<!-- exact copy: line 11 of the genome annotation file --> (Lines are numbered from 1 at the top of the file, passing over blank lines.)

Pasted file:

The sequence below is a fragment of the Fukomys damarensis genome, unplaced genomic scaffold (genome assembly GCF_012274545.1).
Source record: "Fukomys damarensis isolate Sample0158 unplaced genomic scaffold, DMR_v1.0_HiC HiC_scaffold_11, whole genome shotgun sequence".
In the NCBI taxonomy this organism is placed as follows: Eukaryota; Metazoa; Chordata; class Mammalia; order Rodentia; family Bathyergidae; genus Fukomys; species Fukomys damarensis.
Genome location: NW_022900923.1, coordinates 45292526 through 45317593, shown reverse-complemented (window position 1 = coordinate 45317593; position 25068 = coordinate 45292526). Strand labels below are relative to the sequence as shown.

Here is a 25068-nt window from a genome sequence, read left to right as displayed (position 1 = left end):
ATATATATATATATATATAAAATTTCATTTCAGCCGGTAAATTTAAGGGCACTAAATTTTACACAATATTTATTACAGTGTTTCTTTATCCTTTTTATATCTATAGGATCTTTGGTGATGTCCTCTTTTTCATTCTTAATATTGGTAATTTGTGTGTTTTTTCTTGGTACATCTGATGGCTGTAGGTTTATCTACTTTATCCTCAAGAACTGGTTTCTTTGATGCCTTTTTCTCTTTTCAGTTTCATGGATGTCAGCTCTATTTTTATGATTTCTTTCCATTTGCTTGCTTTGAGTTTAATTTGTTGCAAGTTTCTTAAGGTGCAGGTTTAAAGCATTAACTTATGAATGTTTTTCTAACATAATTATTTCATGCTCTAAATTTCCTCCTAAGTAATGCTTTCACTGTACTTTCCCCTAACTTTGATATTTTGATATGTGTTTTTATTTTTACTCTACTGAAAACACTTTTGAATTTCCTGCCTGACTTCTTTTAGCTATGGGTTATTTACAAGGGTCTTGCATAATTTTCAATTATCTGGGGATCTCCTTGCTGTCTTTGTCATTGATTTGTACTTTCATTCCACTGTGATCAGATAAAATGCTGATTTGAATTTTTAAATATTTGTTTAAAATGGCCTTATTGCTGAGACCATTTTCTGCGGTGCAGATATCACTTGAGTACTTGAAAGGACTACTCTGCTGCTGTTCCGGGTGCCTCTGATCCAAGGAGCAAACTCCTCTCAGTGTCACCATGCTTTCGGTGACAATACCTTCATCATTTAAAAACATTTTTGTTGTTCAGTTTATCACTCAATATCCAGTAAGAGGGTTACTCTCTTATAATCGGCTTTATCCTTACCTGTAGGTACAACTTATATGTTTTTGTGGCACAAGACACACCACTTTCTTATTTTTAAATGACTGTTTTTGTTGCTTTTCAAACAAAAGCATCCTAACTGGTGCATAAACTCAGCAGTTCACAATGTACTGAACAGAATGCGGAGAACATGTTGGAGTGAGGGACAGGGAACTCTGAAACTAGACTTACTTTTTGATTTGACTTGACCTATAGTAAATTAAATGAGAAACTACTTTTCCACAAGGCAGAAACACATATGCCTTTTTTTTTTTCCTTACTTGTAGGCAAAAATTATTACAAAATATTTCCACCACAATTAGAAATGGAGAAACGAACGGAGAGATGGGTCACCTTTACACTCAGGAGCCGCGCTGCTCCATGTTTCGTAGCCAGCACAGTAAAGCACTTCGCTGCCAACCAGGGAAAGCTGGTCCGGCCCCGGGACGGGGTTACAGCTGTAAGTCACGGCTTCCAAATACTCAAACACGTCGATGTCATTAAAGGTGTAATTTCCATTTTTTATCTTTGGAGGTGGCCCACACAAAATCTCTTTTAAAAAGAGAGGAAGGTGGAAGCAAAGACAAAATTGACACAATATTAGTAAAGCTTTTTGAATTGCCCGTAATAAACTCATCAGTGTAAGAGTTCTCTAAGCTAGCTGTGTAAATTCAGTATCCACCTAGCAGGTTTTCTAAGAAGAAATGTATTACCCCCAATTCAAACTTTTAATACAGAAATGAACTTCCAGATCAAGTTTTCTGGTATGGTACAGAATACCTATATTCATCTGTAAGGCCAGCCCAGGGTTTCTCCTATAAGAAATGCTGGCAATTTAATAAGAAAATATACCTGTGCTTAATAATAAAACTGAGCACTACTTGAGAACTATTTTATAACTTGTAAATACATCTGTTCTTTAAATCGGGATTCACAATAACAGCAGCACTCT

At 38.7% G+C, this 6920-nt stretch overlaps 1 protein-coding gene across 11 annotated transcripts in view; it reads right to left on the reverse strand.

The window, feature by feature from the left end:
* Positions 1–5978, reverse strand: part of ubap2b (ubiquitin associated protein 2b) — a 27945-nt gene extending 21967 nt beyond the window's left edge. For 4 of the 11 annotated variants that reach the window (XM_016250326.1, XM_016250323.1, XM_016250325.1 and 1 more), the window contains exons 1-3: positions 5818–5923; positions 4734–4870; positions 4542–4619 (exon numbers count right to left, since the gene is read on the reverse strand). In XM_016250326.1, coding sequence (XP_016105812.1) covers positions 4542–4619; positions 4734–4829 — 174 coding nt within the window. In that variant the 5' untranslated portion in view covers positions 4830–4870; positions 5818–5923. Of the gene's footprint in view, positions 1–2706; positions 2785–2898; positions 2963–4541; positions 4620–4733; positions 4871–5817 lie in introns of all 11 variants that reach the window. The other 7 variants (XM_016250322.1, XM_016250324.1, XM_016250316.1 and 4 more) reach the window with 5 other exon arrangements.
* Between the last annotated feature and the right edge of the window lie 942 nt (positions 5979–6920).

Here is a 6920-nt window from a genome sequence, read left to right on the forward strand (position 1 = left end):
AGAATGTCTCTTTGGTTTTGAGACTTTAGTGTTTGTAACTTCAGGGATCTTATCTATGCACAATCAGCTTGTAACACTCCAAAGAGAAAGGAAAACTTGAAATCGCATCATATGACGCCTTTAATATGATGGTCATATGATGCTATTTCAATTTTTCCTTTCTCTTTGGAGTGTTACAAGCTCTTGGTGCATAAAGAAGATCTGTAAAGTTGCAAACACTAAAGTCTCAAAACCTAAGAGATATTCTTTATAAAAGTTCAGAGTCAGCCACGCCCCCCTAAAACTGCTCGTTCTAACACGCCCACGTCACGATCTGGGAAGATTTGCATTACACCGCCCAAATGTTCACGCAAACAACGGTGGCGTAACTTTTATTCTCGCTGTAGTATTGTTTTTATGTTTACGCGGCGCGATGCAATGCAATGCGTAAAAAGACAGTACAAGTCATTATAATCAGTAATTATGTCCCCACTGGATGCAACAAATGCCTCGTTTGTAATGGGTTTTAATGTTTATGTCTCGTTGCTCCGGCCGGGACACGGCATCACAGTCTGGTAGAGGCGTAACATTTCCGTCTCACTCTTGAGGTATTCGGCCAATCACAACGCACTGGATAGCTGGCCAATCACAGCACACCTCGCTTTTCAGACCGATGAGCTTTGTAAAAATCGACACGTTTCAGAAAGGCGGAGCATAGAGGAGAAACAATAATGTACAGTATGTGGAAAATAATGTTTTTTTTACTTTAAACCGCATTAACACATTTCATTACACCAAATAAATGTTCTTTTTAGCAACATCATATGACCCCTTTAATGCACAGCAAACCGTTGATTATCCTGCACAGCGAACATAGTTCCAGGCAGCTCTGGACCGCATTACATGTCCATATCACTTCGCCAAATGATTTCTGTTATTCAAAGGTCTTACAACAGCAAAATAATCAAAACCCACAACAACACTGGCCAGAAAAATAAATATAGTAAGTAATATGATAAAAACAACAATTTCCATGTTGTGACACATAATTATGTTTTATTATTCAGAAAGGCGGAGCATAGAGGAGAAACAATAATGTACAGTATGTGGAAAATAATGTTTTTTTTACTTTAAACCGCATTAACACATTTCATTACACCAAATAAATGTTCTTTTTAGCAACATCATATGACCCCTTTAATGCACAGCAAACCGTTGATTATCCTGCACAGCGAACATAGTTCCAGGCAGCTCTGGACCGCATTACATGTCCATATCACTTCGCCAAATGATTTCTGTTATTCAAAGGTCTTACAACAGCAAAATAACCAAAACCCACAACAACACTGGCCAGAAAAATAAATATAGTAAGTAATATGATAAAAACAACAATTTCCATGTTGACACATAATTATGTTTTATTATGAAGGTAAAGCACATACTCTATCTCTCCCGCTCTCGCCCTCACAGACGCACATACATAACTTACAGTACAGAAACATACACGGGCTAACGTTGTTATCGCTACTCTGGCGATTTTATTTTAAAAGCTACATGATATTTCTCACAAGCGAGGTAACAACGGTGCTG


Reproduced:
Here is a 6920-nt window from a genome sequence, read left to right on the forward strand (position 1 = left end):